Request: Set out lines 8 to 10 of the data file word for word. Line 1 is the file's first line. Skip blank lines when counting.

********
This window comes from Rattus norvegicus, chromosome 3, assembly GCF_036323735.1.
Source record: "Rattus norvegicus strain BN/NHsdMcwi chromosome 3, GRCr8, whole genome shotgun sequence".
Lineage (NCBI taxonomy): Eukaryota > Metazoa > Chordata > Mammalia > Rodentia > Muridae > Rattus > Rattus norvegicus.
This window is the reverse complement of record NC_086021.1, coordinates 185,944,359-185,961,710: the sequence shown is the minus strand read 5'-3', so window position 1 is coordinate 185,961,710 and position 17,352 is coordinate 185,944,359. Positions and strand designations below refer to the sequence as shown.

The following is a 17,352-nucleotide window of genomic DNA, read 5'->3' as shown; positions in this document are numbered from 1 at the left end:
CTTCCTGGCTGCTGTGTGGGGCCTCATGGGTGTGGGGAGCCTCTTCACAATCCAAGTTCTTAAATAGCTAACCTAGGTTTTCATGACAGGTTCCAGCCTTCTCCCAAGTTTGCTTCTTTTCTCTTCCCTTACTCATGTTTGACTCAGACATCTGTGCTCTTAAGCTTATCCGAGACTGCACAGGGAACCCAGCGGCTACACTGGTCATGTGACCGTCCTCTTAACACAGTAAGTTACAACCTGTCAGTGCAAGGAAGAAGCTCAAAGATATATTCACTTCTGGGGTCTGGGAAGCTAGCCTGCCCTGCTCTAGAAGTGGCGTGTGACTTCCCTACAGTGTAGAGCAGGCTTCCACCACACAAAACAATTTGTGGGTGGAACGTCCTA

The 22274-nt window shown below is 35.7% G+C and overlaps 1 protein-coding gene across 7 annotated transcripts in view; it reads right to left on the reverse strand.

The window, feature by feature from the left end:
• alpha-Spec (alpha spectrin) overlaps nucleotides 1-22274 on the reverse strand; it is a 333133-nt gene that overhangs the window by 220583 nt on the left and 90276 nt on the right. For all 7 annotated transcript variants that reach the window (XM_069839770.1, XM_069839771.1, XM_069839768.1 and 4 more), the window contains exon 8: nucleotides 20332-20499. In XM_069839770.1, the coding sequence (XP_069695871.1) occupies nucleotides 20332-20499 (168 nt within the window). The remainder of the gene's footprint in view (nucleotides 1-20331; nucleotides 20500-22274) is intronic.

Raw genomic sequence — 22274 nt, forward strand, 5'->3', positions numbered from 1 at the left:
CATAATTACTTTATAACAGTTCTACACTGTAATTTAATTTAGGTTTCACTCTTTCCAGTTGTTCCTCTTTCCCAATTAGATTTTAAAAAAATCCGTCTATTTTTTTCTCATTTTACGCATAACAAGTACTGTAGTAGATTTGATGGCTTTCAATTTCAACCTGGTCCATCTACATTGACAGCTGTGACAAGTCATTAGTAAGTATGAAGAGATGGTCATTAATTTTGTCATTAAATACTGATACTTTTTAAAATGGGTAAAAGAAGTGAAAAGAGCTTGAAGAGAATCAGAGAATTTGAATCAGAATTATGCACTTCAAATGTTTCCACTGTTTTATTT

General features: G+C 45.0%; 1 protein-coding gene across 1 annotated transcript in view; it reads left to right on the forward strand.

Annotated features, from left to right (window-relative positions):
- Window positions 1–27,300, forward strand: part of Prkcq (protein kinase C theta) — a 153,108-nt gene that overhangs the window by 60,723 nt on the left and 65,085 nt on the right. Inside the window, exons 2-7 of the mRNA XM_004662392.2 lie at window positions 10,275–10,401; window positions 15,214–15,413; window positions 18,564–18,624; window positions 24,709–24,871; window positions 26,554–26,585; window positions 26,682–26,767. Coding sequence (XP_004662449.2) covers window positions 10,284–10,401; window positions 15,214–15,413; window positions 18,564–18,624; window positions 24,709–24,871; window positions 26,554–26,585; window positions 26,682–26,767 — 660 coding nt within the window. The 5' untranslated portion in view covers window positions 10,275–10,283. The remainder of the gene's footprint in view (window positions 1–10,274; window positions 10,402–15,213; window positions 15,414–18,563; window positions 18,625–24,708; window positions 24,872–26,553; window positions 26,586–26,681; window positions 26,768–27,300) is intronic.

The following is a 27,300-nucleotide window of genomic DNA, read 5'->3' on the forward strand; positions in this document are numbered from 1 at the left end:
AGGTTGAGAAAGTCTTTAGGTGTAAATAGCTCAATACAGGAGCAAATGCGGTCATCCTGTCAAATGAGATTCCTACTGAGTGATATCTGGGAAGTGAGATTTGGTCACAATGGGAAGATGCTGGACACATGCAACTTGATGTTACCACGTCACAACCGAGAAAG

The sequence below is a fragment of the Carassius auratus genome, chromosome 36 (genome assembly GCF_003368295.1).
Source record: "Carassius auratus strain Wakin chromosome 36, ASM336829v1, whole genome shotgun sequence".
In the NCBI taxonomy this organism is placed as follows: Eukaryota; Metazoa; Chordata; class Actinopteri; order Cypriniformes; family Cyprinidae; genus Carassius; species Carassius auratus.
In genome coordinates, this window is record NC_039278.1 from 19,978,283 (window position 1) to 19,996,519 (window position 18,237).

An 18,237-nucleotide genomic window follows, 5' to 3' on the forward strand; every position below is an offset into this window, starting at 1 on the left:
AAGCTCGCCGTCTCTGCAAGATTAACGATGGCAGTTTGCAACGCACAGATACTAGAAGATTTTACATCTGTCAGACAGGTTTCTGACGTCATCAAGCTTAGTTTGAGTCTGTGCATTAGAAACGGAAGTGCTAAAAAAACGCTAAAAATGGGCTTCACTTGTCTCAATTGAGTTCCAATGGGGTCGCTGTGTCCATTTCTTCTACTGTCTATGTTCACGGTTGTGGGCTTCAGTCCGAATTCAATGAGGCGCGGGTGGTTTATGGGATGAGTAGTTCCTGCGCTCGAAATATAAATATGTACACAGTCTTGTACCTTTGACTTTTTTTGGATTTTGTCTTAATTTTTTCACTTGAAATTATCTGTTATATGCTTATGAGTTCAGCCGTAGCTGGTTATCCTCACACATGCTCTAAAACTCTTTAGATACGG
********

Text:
The window, feature by feature from the left end:
• alpha-Spec (alpha spectrin) overlaps nucleotides 1-22274 on the reverse strand; it is a 333133-nt gene that overhangs the window by 220583 nt on the left and 90276 nt on the right. For all 7 annotated transcript variants that reach the window (XM_069839770.1, XM_069839771.1, XM_069839768.1 and 4 more), the window contains exon 8: nucleotides 20332-20499. In XM_069839770.1, the coding sequence (XP_069695871.1) occupies nucleotides 20332-20499 (168 nt within the window). The remainder of the gene's footprint in view (nucleotides 1-20331; nucleotides 20500-22274) is intronic.

Raw genomic sequence — 22274 nt, forward strand, 5'->3', positions numbered from 1 at the left: